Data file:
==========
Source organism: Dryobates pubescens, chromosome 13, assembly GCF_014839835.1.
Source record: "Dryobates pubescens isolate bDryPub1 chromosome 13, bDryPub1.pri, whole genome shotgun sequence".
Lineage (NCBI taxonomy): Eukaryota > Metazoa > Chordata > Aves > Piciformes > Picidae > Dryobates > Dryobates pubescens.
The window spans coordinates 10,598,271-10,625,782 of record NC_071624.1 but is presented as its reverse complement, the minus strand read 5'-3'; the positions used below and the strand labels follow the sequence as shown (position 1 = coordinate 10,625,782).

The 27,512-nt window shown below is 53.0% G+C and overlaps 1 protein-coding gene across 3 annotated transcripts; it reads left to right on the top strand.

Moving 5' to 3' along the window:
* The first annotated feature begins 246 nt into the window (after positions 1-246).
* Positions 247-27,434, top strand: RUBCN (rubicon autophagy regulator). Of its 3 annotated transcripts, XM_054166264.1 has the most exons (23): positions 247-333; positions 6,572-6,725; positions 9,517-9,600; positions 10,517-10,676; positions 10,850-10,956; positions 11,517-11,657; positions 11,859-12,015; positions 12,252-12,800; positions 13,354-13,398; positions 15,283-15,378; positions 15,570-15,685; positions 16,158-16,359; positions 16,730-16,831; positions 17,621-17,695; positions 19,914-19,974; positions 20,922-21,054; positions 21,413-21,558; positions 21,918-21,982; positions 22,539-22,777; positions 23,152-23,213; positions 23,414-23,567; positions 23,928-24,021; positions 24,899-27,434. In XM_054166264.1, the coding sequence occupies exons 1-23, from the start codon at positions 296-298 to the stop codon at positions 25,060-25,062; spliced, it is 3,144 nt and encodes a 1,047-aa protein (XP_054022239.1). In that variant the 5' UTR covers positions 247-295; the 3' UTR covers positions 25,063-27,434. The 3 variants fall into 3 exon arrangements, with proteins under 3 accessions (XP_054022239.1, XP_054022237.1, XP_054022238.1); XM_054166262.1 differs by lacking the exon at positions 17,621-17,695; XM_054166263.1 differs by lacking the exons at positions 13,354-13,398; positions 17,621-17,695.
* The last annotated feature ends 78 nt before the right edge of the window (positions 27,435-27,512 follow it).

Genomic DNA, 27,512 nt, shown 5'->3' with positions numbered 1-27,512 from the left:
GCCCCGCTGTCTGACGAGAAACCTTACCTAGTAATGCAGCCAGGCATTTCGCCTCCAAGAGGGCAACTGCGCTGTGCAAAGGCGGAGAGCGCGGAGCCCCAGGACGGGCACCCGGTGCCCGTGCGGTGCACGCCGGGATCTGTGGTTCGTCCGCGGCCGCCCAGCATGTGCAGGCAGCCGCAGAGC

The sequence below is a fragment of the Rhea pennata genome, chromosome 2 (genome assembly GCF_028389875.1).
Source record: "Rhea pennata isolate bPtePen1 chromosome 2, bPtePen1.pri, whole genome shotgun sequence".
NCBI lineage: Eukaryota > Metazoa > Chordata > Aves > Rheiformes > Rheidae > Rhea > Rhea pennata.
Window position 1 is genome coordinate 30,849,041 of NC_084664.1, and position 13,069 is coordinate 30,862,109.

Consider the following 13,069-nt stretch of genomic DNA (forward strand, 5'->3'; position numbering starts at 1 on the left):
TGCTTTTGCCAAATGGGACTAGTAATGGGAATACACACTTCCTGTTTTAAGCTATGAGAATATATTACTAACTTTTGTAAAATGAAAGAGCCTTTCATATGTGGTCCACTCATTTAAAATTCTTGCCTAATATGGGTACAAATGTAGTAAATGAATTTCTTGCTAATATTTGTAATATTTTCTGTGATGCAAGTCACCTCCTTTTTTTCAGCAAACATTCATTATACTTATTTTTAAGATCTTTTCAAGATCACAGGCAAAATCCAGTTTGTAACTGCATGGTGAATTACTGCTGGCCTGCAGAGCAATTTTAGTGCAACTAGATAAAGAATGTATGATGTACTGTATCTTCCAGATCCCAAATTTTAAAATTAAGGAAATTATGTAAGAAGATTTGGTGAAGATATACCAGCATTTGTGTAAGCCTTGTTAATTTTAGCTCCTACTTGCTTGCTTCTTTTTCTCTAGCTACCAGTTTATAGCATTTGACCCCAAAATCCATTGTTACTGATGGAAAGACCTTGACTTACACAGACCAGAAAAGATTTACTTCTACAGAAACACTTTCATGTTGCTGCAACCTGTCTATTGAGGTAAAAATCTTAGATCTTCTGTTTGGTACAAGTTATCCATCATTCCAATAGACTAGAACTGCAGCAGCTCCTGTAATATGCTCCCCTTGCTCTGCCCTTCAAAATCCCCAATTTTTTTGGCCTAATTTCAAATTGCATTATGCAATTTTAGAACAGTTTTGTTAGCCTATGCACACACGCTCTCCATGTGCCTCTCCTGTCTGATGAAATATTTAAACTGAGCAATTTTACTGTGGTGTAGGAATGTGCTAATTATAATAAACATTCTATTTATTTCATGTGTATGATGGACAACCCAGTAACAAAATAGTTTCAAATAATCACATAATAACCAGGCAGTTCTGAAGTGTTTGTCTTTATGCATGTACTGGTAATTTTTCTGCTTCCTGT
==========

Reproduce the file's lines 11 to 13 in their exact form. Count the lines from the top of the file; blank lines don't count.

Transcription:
GCCCCGCTGTCTGACGAGAAACCTTACCTAGTAATGCAGCCAGGCATTTCGCCTCCAAGAGGGCAACTGCGCTGTGCAAAGGCGGAGAGCGCGGAGCCCCAGGACGGGCACCCGGTGCCCGTGCGGTGCACGCCGGGATCTGTGGTTCGTCCGCGGCCGCCCAGCATGTGCAGGCAGCCGCAGAGC

The sequence below is a fragment of the Rhea pennata genome, chromosome 2 (genome assembly GCF_028389875.1).
Source record: "Rhea pennata isolate bPtePen1 chromosome 2, bPtePen1.pri, whole genome shotgun sequence".